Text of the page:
Tuesday, June 2, 2015
Brain or Body? If I Had to Choose.
I can't help being enticed by books like Two Weeks to a Younger Brain. Who wouldn't want to learn tricks to stave off Alzheimer's? And every time hacks for a longer life jump out at me on Facebook I have to open them. I like my life. I like the fact that my body still allows me to do many of the things I love and my brain works pretty well although I forget names fast and worry about that.
With good fortune I still have a couple of productive decades ahead of me. But there is a question nagging me, one left by the women who preceded me. If I had to choose which would go first - the body or the mind - which would it be? For most of my life, I never thought seriously about the question because who at 20, 30, or even 40 does? But I suppose it's been at the back of my mind for a while.
When I was young and leaving home for university, I had to go and say goodbye to my grandmother who had lived in the same town as my family my whole life. By then Ga-Ga, as we called her, had become what everybody described as "senile." That day, my grandmother told me a rambling story that ended with the stricture not to go beyond the schoolyard walls in order to keep safe, drawing on some long-ago memory, confused by why I was saying goodbye.
As a teenager I found some of my grandmother's eccentricities amusing in the unaware invincibility of youth. I laughed when her cat walked all over the dining room table and stuck his paw in her teacup and when, even after we'd told her not to drink the tea, she forgot and drank it anyway.
But there was really nothing funny about my grandmother's decline. She had always been a smart woman, a woman who may have been limited by her time but ahead of it nonetheless. She never traveled off the continent but she understood the sorrows of others oceans away. After World War II she housed Eastern European refugees in her home until they learned English and could get jobs in nearby Hamilton. In the '60s she sponsored a young girl from Hong Kong who wanted to come to Canada. She was a business woman at heart, mind you. The young girl had to read to her each day; the Estonians who lived in her house or our house helped on the farm until they could set out on their own.
And even though she never went to university, she taught herself about the stock market and turned the meagre earnings of a fruit farm into a handsome profit, able to care for herself financially after her husband died.
And yet what I remember of her at the end is a woman who allowed a farm manager to steal from her constantly, who wouldn't trust her own children, who grew more and more paranoid all the time. On one of my last visits to her when she was in hospital she told me the staff came into her room at night and cut off the skin from her finger tips. They boiled it, she told me, and made the curtain that hung in her room.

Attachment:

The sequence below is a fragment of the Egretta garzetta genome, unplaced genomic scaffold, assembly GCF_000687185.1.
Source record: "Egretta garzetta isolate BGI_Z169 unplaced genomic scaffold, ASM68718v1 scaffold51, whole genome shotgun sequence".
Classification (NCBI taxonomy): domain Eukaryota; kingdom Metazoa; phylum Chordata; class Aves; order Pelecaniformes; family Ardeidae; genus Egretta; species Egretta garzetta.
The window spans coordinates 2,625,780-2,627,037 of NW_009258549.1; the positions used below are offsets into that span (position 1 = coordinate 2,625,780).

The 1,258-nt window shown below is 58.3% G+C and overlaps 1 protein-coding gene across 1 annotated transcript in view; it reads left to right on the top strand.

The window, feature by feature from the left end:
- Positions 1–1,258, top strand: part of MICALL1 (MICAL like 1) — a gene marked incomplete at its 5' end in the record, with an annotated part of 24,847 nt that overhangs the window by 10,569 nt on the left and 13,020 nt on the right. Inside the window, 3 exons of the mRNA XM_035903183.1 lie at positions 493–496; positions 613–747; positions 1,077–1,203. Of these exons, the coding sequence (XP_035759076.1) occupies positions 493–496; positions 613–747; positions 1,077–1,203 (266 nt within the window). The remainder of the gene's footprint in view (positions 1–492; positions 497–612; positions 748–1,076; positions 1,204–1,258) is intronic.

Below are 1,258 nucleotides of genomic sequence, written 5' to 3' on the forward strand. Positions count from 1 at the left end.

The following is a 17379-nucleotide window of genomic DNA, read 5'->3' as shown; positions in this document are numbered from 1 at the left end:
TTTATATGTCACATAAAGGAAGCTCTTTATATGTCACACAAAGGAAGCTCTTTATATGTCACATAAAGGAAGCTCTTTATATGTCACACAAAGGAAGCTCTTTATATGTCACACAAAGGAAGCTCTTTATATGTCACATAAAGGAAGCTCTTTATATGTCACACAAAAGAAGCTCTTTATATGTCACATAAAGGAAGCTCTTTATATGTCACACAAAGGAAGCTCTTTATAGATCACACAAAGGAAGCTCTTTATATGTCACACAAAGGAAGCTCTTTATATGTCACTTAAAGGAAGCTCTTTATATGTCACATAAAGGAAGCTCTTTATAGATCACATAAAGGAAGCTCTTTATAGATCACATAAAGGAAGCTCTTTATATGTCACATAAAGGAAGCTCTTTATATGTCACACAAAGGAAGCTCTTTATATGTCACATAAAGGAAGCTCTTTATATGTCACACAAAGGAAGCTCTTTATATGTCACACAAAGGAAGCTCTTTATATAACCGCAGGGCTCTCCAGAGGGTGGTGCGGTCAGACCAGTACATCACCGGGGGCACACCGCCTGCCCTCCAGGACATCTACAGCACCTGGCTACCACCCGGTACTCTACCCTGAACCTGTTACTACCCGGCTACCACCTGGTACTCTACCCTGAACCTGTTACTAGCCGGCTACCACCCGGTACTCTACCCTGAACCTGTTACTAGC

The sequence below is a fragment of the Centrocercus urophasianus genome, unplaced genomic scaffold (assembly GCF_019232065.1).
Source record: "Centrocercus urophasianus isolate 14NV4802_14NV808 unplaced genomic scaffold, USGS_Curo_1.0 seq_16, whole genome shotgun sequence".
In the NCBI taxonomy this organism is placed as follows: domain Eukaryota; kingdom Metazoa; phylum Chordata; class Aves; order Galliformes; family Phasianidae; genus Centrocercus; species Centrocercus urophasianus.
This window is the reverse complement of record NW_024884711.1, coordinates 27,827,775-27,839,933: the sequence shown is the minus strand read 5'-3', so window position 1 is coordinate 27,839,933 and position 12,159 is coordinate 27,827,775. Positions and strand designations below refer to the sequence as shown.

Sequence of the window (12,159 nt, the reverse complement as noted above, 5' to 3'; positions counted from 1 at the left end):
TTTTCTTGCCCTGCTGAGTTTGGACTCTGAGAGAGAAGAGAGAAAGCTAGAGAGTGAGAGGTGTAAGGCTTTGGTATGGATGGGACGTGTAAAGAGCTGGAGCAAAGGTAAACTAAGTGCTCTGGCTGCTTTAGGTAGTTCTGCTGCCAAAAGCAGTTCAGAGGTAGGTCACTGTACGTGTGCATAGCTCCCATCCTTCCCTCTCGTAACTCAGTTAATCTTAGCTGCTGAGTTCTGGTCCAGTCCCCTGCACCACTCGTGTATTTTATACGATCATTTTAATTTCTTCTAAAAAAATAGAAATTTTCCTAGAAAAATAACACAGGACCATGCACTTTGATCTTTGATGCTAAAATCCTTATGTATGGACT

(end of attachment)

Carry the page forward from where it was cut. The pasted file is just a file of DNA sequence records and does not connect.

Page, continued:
She was never diagnosed with Alzheimer's although it was clear she suffered from some form of dementia. I saw the toll this took on my mother, her caregiver, who tried her best to help but was rewarded with mistrust and abuse. One day when she came back from my grandmother's, exhausted, my mother told me she hoped that when she grew old, her body would go before her mind, partly because she didn't want her children to have to face the same situation.
Unfortunately, she got her wish. Childhood polio, post-polio and the effects of five pregnancies on a back with weakened muscles made my mother completely immobile by her eighties. She had the wherewithal to handle her own arrangements and insisted in the end on staying in her retirement home but moving to the only floor where there were nurses who could care for her - the Alzheimer's floor. Night and day, people wandered into her room scaring her. And frustrated with her inability to manage even the simplest physical tasks, my mother said she wished her mind had gone so she didn't have to be aware of what was happening to her. I reminded her of our conversation from years earlier. But by that point she was suffering too much to engage in a discussion.
When we see our grandmothers and our mothers in their final days they are others with a fate that is foreign to us. We are the young who will go on and on. But in the third phase, that question of how our lives will end has a way of catching up to us as we face the spectre of illnesses and the death of contemporaries. But if I had to choose the how and the when, I don't know what I'd want those to be. To end up like my grandmother or be as helpless as my mother. Both seems so unfair.
So I will read hacks to keep my health and I will try to exercise my brain. Luckily, the science shows many of the same good habits will protect both. And in the meantime, I'll try to put the question aside and enjoy each day as it comes. D